Life has gotten much too complicated for bead necklaces on yarn. There are complexities I never imagined. My prince has come, but there are so many emotional issues as two people work towards being united in marriage; you don’t always feel like a prince and princess. Good, close friends are hard to find, and once you find them, hard to keep as life sends you in different directions. There are tensions internally as I wrestle to figure out who I am. There are tensions externally as I learn to live and work with those I don’t like and honor my parents yet be an adult.

And then there is my relationship with God. Only now can I truly say He is incomprehensible. Justice and mercy. Disciple and love. Standards and grace. A relationship with Him is not easy, especially when my humanness can’t know Him even half-way. Though desiring to follow His will for my life, it isn’t as simple as “do as your parents say” or “do unto others as you would have the do unto you.” Needless to say, life is not at all what I thought it would be.

What I thought was valuable as a child is now worthless. I need a redefinition of what has worth in this life. The value I once placed on my bead-necklace dreams will not work. God, give me a mind to understand the diamond dreams you have for me. There are more complex, but so much more real than all the things that I once held dear. Help me give up on my bead necklaces and in return recognize and accept your sparkling, real dreams for me. For these jewels are Your plan for me; true beauty which reflects Your worth.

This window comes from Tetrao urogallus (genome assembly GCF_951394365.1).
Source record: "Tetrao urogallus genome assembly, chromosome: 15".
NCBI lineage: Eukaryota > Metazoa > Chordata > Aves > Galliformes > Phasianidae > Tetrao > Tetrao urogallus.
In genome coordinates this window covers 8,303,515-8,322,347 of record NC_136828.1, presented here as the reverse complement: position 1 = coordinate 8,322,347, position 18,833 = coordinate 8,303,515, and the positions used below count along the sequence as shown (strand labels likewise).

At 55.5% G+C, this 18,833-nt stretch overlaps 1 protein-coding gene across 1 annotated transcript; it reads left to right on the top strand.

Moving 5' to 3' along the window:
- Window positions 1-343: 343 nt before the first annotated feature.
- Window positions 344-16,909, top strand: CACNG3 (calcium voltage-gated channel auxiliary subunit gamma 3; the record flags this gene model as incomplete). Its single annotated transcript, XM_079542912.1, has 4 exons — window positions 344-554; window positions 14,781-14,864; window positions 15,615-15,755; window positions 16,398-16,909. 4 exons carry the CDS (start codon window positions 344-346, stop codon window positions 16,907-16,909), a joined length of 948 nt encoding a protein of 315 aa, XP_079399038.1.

There’s Only Grace

I got into a conversation today with a “friend” about relationships and how they work when the guy makes a mistake. She and he husband have a payback scale to know what needs to be done to repay her for the mistake he made. There are roses for a small thing, seafood dinner for something a bit larger, and it grows all the way into a nice piece of jewelry that will be hers if he messes up big time. But cheating shouldn’t be an issue for them: she told him that if he cheats, she will make sure he isn’t physically a man (my rephrasing of her words).

I laughed at first at her response to the potential of being hurt, because it is not how I am responding to a current male mistake. But the more I thought about it, I realized the stark differences, between her and I, and then between her and God.

I don’t want to pick on her, but her example is one common version of what many people (women) would say when “their” man has hurt them. Yet what is so ingrained in our human minds about being re-payed does not come from our Maker. And this goes beyond just male-female relationships; it includes any time a person has been hurt by another and feels the need for penance.

A well known example of God being hurt by someone is David. The King and leader of God’s people first lusts, then acts on that lust, committing adultery. Then to cover up the results of that adultery (pregnancy), he has the woman’s husband killed by sending him to the front lines of battle and retreating other soldiers. If Bathsheba had been your daughter, might you want to make sure David was no longer physically a man?

But what is God’s first response to this compounded sin? Nathan confronts David with his sin and David repents: “‘I have sinned against the LORD.’ And Nathan said to David, ‘The LORD also has put away your sin; you shall not die.'” (2 Samuel 12:13) God forgives!!! It doesn’t mean there won’t be consequences for their sins, but they are forgiven. While the Law says that both the adulterer and the adulteress are to be put to death (Leviticus 20:10), God lets them live. And He even uses their line to bring about His Son.